From Gulabi Meenakari craftsmen to terracotta manufacturers, artisans from across different parts of Uttar Pradesh and their work, part of the ‘One District One Product (ODOP)’ initiative, are among the many highlights of the international trade show in Greater Noida. The event is being held at India Expo Mart and Centre and will be on till September 24
According to Kunjbihari Singh, a Gulabi Meenakari craftsman and National Award winner, the art form came to India through Persia (Iran) in the 17th Century. “Meenakari is done in different ways in different cities. But it was in Benaras where ‘Gulabi’ Meenakari was invented. Its colors are formed by metal oxides such as blue from cobalt, white from titanium, green from copper, brown due to magnesium and pink due to gold. All of these colors are formed after the oxidation,” he said.
In this art form, the metal surface is coloured or decorated by attaching or fusing pieces of different mineral substances over it. Explaining the process, Singh, who is from Varanasi, said: “The first step is (creating the) design, then we put a layer of pure silver on it. The third step is engraving and the fourth is Meenakari, where we heat the object at 850 degrees Celsius. Then we paint on it.”
Singh said a total of 25 families are associated with him and he is training around 500 artisans. “I have been doing this since childhood. My father was in the government service, but I learnt the art from the tools my grandfather left behind…”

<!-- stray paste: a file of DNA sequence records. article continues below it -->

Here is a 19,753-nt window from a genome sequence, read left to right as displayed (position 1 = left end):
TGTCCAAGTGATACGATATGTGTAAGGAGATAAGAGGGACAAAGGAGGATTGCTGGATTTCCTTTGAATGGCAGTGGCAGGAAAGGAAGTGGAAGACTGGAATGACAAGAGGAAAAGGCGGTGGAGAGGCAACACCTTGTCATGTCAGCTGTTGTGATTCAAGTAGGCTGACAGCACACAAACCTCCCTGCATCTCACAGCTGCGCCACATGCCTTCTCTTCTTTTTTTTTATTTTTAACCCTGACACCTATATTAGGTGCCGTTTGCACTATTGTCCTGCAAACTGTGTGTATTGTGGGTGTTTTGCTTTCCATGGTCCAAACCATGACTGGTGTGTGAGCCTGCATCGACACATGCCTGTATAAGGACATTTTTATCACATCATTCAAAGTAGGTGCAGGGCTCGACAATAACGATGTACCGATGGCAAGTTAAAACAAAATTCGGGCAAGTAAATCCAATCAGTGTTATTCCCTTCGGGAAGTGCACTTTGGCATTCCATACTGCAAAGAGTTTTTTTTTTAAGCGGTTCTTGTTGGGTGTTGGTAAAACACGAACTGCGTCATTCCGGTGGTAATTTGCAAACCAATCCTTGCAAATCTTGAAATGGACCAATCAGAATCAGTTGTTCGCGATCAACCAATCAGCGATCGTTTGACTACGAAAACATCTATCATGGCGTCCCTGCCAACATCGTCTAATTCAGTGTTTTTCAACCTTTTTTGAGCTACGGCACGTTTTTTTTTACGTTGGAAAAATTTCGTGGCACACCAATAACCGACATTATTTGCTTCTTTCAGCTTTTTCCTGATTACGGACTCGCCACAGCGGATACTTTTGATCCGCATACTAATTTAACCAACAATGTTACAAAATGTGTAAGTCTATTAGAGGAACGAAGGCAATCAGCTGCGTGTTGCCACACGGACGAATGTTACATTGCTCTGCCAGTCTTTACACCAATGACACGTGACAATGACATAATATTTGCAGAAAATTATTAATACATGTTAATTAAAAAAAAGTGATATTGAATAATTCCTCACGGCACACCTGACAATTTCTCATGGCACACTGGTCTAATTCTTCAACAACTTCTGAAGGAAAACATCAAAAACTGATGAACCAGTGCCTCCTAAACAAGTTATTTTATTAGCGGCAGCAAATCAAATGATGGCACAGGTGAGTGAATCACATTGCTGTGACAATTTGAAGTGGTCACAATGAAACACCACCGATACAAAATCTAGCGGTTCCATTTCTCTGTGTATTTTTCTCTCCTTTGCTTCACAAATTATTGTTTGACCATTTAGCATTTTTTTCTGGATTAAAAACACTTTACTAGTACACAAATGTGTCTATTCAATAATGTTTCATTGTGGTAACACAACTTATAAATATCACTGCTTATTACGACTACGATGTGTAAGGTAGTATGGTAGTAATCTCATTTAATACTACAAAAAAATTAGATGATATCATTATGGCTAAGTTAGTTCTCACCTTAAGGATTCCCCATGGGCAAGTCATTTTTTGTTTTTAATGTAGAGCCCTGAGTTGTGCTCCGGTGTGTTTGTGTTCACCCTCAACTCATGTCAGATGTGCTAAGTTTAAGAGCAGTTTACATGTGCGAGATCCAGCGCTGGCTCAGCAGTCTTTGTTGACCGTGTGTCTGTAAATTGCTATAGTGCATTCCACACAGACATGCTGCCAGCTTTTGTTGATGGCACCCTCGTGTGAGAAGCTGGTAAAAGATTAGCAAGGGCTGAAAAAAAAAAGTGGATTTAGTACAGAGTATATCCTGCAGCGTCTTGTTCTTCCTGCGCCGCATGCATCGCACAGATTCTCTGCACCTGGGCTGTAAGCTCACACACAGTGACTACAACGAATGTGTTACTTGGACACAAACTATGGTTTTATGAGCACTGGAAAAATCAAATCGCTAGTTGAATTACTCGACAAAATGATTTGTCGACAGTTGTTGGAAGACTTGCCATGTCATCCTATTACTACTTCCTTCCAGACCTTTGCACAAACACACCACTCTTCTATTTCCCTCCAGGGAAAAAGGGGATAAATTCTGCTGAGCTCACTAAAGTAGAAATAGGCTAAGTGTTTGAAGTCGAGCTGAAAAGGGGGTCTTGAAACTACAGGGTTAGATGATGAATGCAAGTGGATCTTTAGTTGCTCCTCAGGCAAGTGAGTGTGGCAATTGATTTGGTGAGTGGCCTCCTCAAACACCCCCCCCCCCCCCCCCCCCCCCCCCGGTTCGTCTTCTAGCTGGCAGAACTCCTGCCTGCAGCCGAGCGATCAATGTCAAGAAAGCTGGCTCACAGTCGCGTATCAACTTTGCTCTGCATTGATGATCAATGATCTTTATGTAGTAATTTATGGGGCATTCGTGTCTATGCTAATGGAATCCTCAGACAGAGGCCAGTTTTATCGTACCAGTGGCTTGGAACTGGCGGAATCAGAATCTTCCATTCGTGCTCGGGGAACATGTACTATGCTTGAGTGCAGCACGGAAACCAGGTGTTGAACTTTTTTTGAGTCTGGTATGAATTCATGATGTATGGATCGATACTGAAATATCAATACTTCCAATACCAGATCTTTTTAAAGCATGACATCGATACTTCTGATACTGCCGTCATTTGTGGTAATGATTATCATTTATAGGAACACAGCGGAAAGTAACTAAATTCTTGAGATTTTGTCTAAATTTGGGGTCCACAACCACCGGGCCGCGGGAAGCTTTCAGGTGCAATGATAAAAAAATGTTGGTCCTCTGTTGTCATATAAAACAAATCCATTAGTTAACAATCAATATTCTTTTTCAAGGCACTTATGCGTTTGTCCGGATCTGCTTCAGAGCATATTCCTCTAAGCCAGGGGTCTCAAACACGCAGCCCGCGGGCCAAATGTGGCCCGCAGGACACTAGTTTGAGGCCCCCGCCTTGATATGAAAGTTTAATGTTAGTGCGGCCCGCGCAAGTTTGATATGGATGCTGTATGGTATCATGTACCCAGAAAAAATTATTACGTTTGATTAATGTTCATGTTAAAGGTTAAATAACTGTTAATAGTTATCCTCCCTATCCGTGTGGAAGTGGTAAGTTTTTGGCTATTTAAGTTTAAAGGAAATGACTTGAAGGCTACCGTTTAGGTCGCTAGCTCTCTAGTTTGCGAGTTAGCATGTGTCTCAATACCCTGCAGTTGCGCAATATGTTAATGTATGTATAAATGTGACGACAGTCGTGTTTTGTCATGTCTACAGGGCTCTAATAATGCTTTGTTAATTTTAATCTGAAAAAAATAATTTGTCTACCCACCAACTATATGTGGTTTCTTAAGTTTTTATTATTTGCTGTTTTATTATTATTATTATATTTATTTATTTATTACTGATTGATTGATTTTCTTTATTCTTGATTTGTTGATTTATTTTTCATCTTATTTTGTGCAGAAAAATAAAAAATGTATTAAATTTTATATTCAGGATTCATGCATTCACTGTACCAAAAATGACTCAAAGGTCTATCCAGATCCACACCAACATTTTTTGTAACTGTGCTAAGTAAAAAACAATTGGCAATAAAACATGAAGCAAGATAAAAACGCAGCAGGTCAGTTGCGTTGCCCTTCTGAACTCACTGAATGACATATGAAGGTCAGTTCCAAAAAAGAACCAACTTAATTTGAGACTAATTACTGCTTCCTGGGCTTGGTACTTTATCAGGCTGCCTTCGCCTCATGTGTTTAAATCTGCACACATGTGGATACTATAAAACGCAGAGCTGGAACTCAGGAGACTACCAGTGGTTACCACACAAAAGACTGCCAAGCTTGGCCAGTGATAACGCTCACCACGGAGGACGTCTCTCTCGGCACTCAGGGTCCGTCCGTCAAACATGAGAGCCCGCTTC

For carpet weaver and Jaunpur resident Mohd. Jamaal (32), the specialty of their Bhadohi carpet is that it can last up to a hundred years or more. “It is unique as it is completely hand woven… Our carpets are pieced between Rs 5,000 to Rs 5 lakh. Weaving a good quality carpet takes around a year and it demands a lot of dedication, skill and patience. The skill has been down through generations,” he said.
He further said, “Now that the government has included our product under ODOP, we get a lot of opportunities to showcase our work at different exhibitions… and meet a lot of international buyers. We get a market — the buyers contact us directly… and there is no middleman involved.”
Jamaal said he has a team of around 80 people who are involved in carpet works. “It is believed that the carpet manufacturing started in Madho Singh village of Bhadohi… my forefathers were the first to start this,” he added.
Similarly, Pannelal Prajapati (37), a terracotta manufacturer from Gorakhpur, said it is the color that makes their product unique. “The red color that you see on a terracotta product is formed by a mixture of caustic soda, soil, and mango tree bark. Then it is heated, further dried and turned into a solution. When we paint the object with the solution, it turns red… Terracotta is made from special soil found in only three places in Gorakhpur, one of them is my village, Aurangabad village,” he said.
“I am the fifth generation in my family to do this work. Around 275 families in my village are involved in this work, this is our USP. Due to ODOP, there is a high increase in sales. We get orders and provide the product accordingly. The District Industry Centre (DIC) will refund 75% of the amount of Rs 74,340 that we paid for the stall,” he added.
Businessmen from other countries too were at the fair.
Islambek Akylbek Uulu from Kyrgyzstan said he has received offers at the trade show and will finalise the deal. “It is a very good platform. I am the director at my company ‘Nomad Soft’. I am looking for some software-related products. I have talked to many companies here and I’m hopeful I will get a good deal in the coming days. This is also a good platform to build relations between the two nations,” he said.
Abdulkadir Nura from Nigeria said, “I am looking for a product related to solar energy. It is also a place of learning for me as I got to know about the innovations that India is doing in this sector. I am participating in the show as a buyer, I have got the opportunity to meet a lot of businessmen here.”